The Journey to The Fishbowl

Author note: This one is from the archives. Hope you like it.

Glitches in code, or bugs, are the bane of a CS student’s life. Debugging a program can take even longer than getting a package from JWW . Often the long-suffering CS students resort to seeking the help of more experienced coders — the TAs. The TA hours for most Brown CS courses are held in CIT 271, fondly called the Fishbowl. This is the archetypal tale of a CS student’s journey to the Fishbowl.

* * *

The problem begins, as all coding problems do, in the Sunlab. Our humble hero, Sam, has just encountered a nasty bug that is causing his program to crash with a NullPointerException. The error message printed in virulent red would scare ordinary students, but Sam is a hardened CS veteran; he has duelled with this bug before. “ So we meet again,” he solemnly tells the screen. The girl sitting next to him gives him a strange look, but Sam has entered a focused trance and the outside world has temporarily ceased to exist. The Sunlab is silent except for the gentle murmur of typing.

* * *

Sam blinks and looks away from the screen. He glances at the clock, two hours have elapsed without any progress on the bug. There are only 5 more hours till the deadline. Sam knows there’s only one thing left to do — he must journey to the Fishbowl.

The Fishbowl, so called for its peculiar shape, is located on the second floor of the CIT. In order to get there one can either take the elevator or climb the stairs. Being of lazy disposition Sam decides to wait for the elevator. For the uninitiated, the elevators in the CIT are powered by the fervent prayers of the waitees. Unfortunately they seem to lack any other form of motive power. Sam finds himself growing impatient as the indicator light remains unchanged at the 5th floor. He (reluctantly) decides to take the stairs. These are situated at the entrance of the building and lead directly to the Fishbowl. Sam trudges up, cursing the elevator along the way. However, he is rewarded with a glimpse of his pilgrimage’s end, as the Fishbowl comes into sight. Sam runs to the door and pulls the handle. The door refuses to budge. Sam remembers that the doors automatically lock at 5 PM . He puts his face to the glass, his features in comical despair and looks for a kind soul to let him in. There is a small group of students squatting outside the Fishbowl, however, most of them are peering into their laptops. Sam taps on the glass pane. The student nearest to the door sees him, puts down his laptop and with an expression of resignation walks to the door and pushes it open. Sam stumbles into the Fishbowl and rushes to the whiteboard to sign up for help. His head begins to hurt as he scans row after row of names. The TA gives him a sympathetic nod as he walks by. Sam scribbles his name and walks outside. He slumps on the floor and takes a book out of his backpack. It is for a comparative literature class. He desultory flicks through some pages but his eyes soon glaze over, he yawns and a sudden drowsiness envelopes him.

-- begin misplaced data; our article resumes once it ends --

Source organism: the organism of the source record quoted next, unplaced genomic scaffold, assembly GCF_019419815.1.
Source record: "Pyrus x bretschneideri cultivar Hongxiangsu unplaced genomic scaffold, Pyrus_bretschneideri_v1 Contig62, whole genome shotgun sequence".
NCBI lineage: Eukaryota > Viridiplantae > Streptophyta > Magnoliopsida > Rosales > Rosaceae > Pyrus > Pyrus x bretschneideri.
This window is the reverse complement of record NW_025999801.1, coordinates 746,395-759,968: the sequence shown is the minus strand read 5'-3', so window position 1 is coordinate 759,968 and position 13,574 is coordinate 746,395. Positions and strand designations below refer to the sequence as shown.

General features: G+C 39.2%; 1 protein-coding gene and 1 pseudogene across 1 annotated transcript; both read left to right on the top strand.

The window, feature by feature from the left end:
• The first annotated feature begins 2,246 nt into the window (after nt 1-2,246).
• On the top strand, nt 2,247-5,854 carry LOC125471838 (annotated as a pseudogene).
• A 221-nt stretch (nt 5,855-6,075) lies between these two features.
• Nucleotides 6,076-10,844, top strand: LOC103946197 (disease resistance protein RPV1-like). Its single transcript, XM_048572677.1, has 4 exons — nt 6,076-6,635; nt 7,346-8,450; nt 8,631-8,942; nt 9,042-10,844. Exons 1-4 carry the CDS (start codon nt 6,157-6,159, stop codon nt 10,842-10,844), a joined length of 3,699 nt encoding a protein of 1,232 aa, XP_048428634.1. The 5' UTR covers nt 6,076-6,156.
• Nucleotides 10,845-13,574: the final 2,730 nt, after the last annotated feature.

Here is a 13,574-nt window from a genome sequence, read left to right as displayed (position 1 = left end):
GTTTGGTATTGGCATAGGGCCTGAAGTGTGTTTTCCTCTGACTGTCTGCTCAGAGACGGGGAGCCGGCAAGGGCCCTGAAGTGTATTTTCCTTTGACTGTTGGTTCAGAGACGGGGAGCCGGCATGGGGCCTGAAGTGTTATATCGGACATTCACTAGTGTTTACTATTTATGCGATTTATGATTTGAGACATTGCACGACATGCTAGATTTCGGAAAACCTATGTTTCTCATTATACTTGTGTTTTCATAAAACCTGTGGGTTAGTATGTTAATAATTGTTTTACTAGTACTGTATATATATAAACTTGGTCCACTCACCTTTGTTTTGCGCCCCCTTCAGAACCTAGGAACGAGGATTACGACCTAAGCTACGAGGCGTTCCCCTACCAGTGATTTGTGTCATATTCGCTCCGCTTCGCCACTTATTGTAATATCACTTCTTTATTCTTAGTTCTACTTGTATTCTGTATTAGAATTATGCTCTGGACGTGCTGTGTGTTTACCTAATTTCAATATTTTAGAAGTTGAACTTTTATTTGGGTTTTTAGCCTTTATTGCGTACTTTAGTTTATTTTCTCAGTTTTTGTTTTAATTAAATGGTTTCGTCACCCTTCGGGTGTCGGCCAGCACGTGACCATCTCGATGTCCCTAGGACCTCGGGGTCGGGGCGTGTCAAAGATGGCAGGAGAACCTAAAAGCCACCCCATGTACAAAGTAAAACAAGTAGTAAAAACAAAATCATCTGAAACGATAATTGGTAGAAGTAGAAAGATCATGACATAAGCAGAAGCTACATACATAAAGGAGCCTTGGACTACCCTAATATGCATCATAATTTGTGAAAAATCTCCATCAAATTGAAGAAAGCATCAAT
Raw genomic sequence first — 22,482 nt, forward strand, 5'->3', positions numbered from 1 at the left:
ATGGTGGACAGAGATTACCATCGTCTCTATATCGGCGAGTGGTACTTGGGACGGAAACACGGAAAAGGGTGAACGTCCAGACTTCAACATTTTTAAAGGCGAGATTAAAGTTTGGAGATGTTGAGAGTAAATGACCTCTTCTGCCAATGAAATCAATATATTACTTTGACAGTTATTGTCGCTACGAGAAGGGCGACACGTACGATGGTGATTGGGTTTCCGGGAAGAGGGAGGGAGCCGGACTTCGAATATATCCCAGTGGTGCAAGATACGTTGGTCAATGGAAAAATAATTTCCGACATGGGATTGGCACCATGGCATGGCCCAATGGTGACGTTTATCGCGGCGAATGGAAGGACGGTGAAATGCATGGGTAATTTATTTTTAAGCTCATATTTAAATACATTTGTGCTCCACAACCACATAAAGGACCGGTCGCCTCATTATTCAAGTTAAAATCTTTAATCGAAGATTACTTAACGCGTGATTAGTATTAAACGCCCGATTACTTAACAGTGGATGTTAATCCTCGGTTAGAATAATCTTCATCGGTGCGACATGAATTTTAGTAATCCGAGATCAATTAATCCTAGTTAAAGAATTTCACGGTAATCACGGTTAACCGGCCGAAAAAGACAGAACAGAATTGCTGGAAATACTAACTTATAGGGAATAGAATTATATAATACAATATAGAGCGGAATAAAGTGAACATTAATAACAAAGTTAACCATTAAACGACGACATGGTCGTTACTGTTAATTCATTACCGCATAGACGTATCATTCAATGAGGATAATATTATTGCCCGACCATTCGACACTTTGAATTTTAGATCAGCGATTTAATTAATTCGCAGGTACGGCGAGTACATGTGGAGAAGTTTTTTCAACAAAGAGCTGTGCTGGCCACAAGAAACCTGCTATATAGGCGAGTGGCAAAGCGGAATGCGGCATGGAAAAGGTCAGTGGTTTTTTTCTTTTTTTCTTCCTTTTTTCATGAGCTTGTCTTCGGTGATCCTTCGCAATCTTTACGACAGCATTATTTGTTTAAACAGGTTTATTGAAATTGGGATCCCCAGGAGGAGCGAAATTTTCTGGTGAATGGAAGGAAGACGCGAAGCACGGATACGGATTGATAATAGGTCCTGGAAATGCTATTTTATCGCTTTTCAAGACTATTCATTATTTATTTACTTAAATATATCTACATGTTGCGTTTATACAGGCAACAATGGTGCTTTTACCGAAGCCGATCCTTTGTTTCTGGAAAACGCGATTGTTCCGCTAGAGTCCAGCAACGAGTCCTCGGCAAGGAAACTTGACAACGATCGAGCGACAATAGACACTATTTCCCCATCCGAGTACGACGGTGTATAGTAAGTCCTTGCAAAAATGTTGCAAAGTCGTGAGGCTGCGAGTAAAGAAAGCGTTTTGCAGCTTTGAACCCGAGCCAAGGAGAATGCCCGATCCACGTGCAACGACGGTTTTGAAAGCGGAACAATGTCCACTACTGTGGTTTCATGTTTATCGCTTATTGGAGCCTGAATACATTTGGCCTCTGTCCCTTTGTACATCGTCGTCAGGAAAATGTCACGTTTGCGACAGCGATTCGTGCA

“ Is sr15 here? sr15?” Sam wakes up when he hears his login being called out. He raises his hand and drags himself to his feet. “Come on over.” Sam smiles and walks into the Fishbowl. The room is crowded and noisy. Students and TAs are vociferating and gesticulating. Some TAs have taken to making obscure diagrams on the whiteboards. To the sleep deprived Sam they looks surprisingly like his RISD friend’s abstract art paintings. The TA motions Sam to take a chair and outline his problem. Sam starts to explain and pulls up the error description. The TA smiles sympathetically and with a few clicks she narrows down a certain segment of his code. She points at a particular line. Sam leans forward to examine it closely. Suddenly the solution seems glaringly obvious, as visible as the SciLi on a cloudless day. Sam rapidly types some code and runs his program. The bug has been fixed! He profusely thanks the TA and rushes out of the Fishbowl, practically skipping down the hallway.

* * *

Sam is back in the Sunlab, there is only one major component of his program left and he still has 2 hours left before the deadline. He types in a block of code and presses the ‘run’ button. The program window appears, briefly, and then the program spews out some more red lines. Sam leans in, and places his hands on both sides of the monitor (for strength). He looks closely at the error description, it reads NullPointerException.


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